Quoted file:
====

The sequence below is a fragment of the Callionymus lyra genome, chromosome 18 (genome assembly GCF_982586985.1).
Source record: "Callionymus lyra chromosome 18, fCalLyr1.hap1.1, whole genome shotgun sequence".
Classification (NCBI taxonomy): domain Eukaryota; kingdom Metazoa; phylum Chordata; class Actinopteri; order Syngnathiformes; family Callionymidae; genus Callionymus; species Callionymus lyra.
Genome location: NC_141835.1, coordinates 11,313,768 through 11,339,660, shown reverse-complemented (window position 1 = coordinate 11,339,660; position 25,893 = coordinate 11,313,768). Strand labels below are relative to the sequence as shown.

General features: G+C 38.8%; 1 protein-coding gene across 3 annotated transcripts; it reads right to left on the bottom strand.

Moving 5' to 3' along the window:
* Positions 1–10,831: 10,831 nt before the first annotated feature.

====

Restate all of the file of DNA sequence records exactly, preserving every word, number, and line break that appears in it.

The sequence below is a fragment of the Callionymus lyra genome, chromosome 18 (genome assembly GCF_982586985.1).
Source record: "Callionymus lyra chromosome 18, fCalLyr1.hap1.1, whole genome shotgun sequence".
Classification (NCBI taxonomy): domain Eukaryota; kingdom Metazoa; phylum Chordata; class Actinopteri; order Syngnathiformes; family Callionymidae; genus Callionymus; species Callionymus lyra.
Genome location: NC_141835.1, coordinates 11,313,768 through 11,339,660, shown reverse-complemented (window position 1 = coordinate 11,339,660; position 25,893 = coordinate 11,313,768). Strand labels below are relative to the sequence as shown.

General features: G+C 38.8%; 1 protein-coding gene across 3 annotated transcripts; it reads right to left on the bottom strand.

Moving 5' to 3' along the window:
* Positions 1–10,831: 10,831 nt before the first annotated feature.